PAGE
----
The price of scrap is up! For the last few loads I have taken in, general scrap brought $180 per ton (9 cents per pound). Naturally, appliance is a little less, prepared steel a little more, electric motors a little more yet, and following the scale up through, low grade copper wire, power chords, various grades of aluminum, radiators, batteries, brass, and copper till you hit number 1 clean copper at upwards of $3.00 per pound. So, a little load I took in today (only 840 pounds of scrap, 1 electric motor, several bags of aluminum cans and a bucket of cleaned brass) netted $144. This may not sound terribly exciting to you but not so long ago that same load would have brought no more than $40 – most of that from the brass. When the pandemic impacted industry negatively and piled that on top of our trade difficulties with China, the price of general scrap fell to $30 per ton – all the other prices indexed accordingly. For what it’s worth, the highest prices I have seen over the years (right before the cash for clunkers program came along and flooded the scrap market) was $235 per ton or just short of 12 cents per pound.
As we are not able to store large amounts of scrap at the church and we didn’t want to suspend the program, we never stopped taking it in (except for when the scrap yards closed entirely!) It is always harder to revive a ministry that stopped. While neither I nor the Corps of Scrap Dummies (they chose that name for themselves) are the type to object to hard work, I can tell you that it is considerably less fun to take scrap in at $30 per ton than it is at $180 per ton! I mean, we believe in keeping materials out of the landfills and in helping people get rid of unwanted metal items, but there is just something about rewards.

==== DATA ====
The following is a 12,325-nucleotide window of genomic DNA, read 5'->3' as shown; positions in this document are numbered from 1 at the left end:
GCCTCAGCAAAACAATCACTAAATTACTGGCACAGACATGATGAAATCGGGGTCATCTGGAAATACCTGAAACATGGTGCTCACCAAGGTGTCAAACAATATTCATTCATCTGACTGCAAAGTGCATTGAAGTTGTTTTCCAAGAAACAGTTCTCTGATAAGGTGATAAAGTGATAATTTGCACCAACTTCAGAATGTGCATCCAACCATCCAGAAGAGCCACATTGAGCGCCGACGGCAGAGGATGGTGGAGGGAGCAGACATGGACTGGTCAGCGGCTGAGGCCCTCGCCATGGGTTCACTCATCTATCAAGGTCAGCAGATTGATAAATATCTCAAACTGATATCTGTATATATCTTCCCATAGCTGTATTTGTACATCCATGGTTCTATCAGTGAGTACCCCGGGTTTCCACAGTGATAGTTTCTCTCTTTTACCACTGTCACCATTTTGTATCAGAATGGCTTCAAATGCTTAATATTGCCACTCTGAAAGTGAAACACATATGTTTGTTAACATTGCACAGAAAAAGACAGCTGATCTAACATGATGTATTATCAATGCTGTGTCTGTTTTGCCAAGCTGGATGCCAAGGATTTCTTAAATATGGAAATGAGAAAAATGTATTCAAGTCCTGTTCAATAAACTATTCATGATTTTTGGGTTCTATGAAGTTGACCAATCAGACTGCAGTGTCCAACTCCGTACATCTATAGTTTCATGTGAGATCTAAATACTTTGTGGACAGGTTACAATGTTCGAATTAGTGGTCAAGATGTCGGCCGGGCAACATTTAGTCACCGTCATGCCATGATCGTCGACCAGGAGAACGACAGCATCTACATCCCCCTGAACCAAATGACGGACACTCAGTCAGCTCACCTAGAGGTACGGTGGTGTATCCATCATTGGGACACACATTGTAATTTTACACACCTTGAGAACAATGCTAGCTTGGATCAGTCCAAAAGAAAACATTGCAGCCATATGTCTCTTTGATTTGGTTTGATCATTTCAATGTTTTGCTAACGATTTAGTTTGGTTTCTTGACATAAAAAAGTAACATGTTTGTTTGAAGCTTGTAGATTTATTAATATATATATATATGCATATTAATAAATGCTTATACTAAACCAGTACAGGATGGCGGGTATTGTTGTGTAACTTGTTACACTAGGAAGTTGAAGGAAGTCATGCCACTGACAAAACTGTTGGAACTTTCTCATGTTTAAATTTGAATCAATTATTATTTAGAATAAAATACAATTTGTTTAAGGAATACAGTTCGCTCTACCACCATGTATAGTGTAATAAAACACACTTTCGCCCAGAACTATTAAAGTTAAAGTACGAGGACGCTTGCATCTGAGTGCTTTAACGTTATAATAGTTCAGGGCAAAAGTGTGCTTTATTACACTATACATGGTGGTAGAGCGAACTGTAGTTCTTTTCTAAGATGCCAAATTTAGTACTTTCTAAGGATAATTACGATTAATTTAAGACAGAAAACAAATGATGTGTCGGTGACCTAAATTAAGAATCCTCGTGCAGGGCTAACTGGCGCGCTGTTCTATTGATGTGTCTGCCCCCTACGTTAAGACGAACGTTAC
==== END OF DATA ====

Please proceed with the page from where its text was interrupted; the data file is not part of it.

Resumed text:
I object to the ‘Prosperity Gospel’ in the strongest possible terms. The point of Jesus’ atoning death and hope filled resurrection was not to fatten my pocketbook. I do not mean to say that God is unconcerned with the prosperity of His people. But I cannot find the promise that we should all be millionaires and I can find the warnings about the dangers of being millionaires (needles eyes, bigger barns, treasure/heart co-location et al). But my objections to the Prosperity Gospel do not at all mean that I miss the Biblical emphasis on rewards. Like when Jesus preached to the poor and persecuted about how great their reward would be in heaven or to the humble givers about how even a cup of water given in His name would not lose its reward. Or, as per Revelation 11:18 – when the time comes at last to reward the bond servants of God.
I know the promises about the righteous not begging for bread but there’s a lot of territory between not having to beg for bread because you can’t work or can’t find work and being independently wealthy past the need of having to work at all! And somewhere in there, peace and love and righteousness must be reckoned as reward enough for the time at hand and eternal life in the world to come as more than just recompence for all.
I am not complaining about people who have money and I truly admire those who can have great wealth without it ruining their spirit. More, I greatly appreciate the ministry many have made possible by their wealth. Nor was I just whistling Dixie when I said it was more fun to take in scrap at $180 per ton that at $30 per ton. But we never quit taking in scrap. In the end, whatever passes before then, I will be thrilled just to hear – ‘Well done thou good and faithful servant, enter into the joys of thy master.’
I have always loved trees. In my childhood, much to the dismay of the adult population in general, I loved to climb trees. What else were they there for?! Well, as it turned out, adults had funny ideas about the answers to that question. They valued trees for such silly reasons as –
Right up into my young adult years, I never saw a tree I didn’t want to climb – all the way to the top if possible. There was this tall tulip tree on the high ground of our farm and when you got way up to the top you could look down on all the buildings, the county road and the tops of the trees in the lower woodlot all while swaying pleasantly in the breeze! There were some catalpas in my maternal grandparents front yard which measured the years of my growing by how far up into them I could get at the time. There were many other individual trees I could mention but you get the picture.